Discussion

The results described here support the conclusion that AT-1 is the ER membrane acetyl-CoA transporter and that its function is essential for the normal physiology of the cell. The recent identification of a missense mutation in AT-1 associated with SPG42 and the fact that AT-1 is upregulated in chronic neurodegenerative diseases such as sporadic ALS and late-onset (sporadic) AD point to a crucial role in disorders that are characterized by neuronal dysfunction and/or loss.

Although initially associated with nuclear and cytosolic proteins, covalent acetylation of the ε-amino group of lysine residues also occurs in the mitochondria (Schwer et al., 2006) and in the early secretory pathway (Costantini et al., 2007). In the secretory pathway, it appears to function as a new form of post-translational regulation of membrane proteins. We initially identified the acetylation machinery while analyzing the metabolism of BACE1 (Costantini et al., 2007). Following that initial finding, we have also shown that two additional membrane proteins, LDLR (Jonas et al., 2008) and APP (present study), undergo the same process.

The folding efficiency of a nascent membrane or secreted protein is enhanced by transient or permanent post-translational modifications that occur in the early secretory pathway. These modifications work in association with chaperones and proteolytic enzymes. The former protect or sequester the nascent protein, whereas the latter dispose of misfolded protein intermediates (Meusser et al., 2005; Trombetta and Parodi, 2003). In the case of BACE1, the nascent protein needs to be acetylated in the ER by two acetyltransferases, ATase1 and ATase2, which appear to act both as modifying enzymes and chaperones that protect BACE1 acetylated intermediates from PCSK9-dependent degradation (Jonas et al., 2008; Ko and Puglielli, 2009). Only the acetylated intermediates of nascent BACE1 are able to reach the Golgi complex, where they are deacetylated by a Golgi-resident deacetylase (Costantini et al., 2007). By contrast, non-acetylated intermediates are retained and degraded in a post-ER compartment, most probably the ERGIC (Jonas et al., 2008).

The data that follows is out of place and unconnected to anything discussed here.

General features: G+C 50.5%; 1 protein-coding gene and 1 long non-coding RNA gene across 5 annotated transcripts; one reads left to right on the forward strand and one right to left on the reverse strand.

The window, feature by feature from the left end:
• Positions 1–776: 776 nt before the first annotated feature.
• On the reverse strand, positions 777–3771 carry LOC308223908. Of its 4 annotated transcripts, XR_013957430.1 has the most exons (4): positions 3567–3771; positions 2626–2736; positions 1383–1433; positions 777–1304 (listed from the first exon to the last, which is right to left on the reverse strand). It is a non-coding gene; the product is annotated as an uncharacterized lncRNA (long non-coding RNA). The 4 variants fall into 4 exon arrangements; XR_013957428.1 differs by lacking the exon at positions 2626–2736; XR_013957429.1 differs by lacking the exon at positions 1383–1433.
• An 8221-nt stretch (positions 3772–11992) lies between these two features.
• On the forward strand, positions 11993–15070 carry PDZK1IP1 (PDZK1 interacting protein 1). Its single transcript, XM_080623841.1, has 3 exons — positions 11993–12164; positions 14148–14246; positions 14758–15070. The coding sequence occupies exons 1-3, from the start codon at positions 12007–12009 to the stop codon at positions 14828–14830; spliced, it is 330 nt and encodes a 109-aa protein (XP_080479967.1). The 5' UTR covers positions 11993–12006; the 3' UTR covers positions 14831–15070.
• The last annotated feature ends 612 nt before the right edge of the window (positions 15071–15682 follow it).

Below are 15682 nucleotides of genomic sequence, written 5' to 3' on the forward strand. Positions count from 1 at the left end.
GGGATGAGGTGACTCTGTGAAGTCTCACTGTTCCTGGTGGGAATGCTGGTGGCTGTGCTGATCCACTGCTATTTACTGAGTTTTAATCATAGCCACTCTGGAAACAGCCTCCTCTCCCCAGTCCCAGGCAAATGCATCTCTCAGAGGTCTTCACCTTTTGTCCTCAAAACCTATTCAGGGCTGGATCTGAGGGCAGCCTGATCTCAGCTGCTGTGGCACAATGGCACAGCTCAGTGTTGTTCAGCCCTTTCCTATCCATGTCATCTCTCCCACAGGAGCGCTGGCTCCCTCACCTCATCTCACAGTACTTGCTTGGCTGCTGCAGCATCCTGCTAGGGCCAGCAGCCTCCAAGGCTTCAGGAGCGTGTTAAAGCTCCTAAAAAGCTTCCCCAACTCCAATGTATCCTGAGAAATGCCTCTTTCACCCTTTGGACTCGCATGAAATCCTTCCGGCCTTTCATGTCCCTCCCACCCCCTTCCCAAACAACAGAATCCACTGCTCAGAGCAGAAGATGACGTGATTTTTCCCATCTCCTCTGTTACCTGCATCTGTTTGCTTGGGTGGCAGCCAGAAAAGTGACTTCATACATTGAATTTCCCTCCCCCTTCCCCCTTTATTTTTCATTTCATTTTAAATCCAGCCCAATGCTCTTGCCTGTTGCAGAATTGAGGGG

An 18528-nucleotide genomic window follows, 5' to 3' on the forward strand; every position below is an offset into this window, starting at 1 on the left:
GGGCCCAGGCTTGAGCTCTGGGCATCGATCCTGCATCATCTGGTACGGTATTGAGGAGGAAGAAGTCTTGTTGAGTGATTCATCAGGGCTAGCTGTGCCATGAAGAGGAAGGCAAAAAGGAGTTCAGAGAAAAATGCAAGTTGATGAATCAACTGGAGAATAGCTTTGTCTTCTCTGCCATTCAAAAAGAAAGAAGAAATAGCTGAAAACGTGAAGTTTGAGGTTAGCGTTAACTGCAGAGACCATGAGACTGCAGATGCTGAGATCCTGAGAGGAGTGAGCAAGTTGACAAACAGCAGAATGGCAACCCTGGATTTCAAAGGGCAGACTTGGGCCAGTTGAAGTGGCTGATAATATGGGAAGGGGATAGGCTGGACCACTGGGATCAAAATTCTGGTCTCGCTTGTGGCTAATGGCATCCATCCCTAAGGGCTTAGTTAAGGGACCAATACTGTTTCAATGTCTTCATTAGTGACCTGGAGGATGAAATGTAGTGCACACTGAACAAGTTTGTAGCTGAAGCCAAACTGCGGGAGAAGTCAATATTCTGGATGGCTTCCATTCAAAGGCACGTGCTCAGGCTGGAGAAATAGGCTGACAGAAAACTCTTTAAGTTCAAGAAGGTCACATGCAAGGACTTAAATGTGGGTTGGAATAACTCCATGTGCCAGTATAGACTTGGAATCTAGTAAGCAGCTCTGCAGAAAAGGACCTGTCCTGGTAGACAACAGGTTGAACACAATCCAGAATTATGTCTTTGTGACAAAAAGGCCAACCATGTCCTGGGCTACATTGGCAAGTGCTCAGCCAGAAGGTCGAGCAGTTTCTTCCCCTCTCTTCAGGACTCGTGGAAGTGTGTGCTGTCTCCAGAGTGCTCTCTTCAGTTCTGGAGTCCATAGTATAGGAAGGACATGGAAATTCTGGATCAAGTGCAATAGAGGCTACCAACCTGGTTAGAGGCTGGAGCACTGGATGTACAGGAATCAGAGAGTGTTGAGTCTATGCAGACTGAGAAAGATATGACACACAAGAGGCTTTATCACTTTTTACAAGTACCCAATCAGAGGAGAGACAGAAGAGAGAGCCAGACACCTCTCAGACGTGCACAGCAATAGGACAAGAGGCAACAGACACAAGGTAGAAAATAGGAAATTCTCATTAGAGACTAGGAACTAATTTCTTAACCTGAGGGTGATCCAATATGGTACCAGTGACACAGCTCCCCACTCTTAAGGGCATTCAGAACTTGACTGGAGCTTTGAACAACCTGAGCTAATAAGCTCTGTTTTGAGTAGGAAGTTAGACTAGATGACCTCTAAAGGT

The post-translational events that occur in the early secretory pathway are crucial for the correct assembly of membrane and secreted proteins. As such, the widespread cell death associated with the downregulation of AT-1 in cultured cells as well as the neuronal degeneration caused by apparent haploinsufficiency of AT-1 in autosomal SPG42 is easily conceivable. The preferential association between changes in AT-1 levels and/or activity and neurological disorders might be due to the constant need of neuronal cells to synthesize and transport membrane and/or secreted proteins, making them more susceptible to disruption of the secretory pathway. However, AT-1 is also upregulated during the differentiation of B-cells into immunoglobulin-secreting plasma cells, a process that involves dramatic reorganization and expansion of the ER and activation of ER stress, with the sole purpose of synthesizing and secreting a large quantity of correctly folded immunoglobulin (Shaffer et al., 2004).

ER stress, which can be initiated by overloading the secretory machinery and/or accumulating unfolded or misfolded proteins, typically activates the UPR to remove toxic aggregates. However, when insufficient, the UPR can also lead to cell death. As such, a defect in acetyl-CoA transport into the ER lumen would impede acetylation of nascent proteins that require this form of modification and result in their abnormal accumulation in the secretory pathway with consequent cellular toxicity. In this regard, it is important to point out that we are currently dissecting the ER stress signaling machinery responsible for the functional regulation of AT-1. Future work in this area might help understand the precise role of lysine acetylation of nascent membrane and/or secreted proteins as part of the UPR.